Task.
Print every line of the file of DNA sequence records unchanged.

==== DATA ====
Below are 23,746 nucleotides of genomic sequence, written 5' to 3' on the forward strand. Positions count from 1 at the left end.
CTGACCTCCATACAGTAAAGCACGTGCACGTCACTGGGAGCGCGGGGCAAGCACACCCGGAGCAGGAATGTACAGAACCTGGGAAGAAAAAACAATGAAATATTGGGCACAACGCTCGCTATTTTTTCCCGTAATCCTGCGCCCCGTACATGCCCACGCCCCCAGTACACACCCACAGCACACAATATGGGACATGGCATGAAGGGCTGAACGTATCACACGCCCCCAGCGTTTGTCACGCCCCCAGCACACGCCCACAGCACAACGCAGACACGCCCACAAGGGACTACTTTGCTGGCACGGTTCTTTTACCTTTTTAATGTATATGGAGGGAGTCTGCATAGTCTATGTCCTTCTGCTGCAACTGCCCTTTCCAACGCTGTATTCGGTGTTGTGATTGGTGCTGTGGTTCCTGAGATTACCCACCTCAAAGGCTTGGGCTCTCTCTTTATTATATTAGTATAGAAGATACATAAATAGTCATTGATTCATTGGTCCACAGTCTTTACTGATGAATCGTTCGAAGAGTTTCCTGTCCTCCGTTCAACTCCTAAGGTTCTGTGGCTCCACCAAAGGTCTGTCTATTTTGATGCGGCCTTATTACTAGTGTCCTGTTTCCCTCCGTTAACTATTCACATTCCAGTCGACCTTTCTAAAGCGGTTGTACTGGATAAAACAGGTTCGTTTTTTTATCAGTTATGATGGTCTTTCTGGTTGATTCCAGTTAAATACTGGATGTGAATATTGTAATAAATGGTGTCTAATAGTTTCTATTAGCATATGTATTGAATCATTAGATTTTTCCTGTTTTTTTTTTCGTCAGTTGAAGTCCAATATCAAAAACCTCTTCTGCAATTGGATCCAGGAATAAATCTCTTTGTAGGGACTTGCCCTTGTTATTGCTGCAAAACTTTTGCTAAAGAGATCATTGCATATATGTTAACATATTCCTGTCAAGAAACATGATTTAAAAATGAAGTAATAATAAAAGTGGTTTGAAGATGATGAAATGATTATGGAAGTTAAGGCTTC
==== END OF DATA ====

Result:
Below are 23,746 nucleotides of genomic sequence, written 5' to 3' on the forward strand. Positions count from 1 at the left end.
CTGACCTCCATACAGTAAAGCACGTGCACGTCACTGGGAGCGCGGGGCAAGCACACCCGGAGCAGGAATGTACAGAACCTGGGAAGAAAAAACAATGAAATATTGGGCACAACGCTCGCTATTTTTTCCCGTAATCCTGCGCCCCGTACATGCCCACGCCCCCAGTACACACCCACAGCACACAATATGGGACATGGCATGAAGGGCTGAACGTATCACACGCCCCCAGCGTTTGTCACGCCCCCAGCACACGCCCACAGCACAACGCAGACACGCCCACAAGGGACTACTTTGCTGGCACGGTTCTTTTACCTTTTTAATGTATATGGAGGGAGTCTGCATAGTCTATGTCCTTCTGCTGCAACTGCCCTTTCCAACGCTGTATTCGGTGTTGTGATTGGTGCTGTGGTTCCTGAGATTACCCACCTCAAAGGCTTGGGCTCTCTCTTTATTATATTAGTATAGAAGATACATAAATAGTCATTGATTCATTGGTCCACAGTCTTTACTGATGAATCGTTCGAAGAGTTTCCTGTCCTCCGTTCAACTCCTAAGGTTCTGTGGCTCCACCAAAGGTCTGTCTATTTTGATGCGGCCTTATTACTAGTGTCCTGTTTCCCTCCGTTAACTATTCACATTCCAGTCGACCTTTCTAAAGCGGTTGTACTGGATAAAACAGGTTCGTTTTTTTATCAGTTATGATGGTCTTTCTGGTTGATTCCAGTTAAATACTGGATGTGAATATTGTAATAAATGGTGTCTAATAGTTTCTATTAGCATATGTATTGAATCATTAGATTTTTCCTGTTTTTTTTTTCGTCAGTTGAAGTCCAATATCAAAAACCTCTTCTGCAATTGGATCCAGGAATAAATCTCTTTGTAGGGACTTGCCCTTGTTATTGCTGCAAAACTTTTGCTAAAGAGATCATTGCATATATGTTAACATATTCCTGTCAAGAAACATGATTTAAAAATGAAGTAATAATAAAAGTGGTTTGAAGATGATGAAATGATTATGGAAGTTAAGGCTTC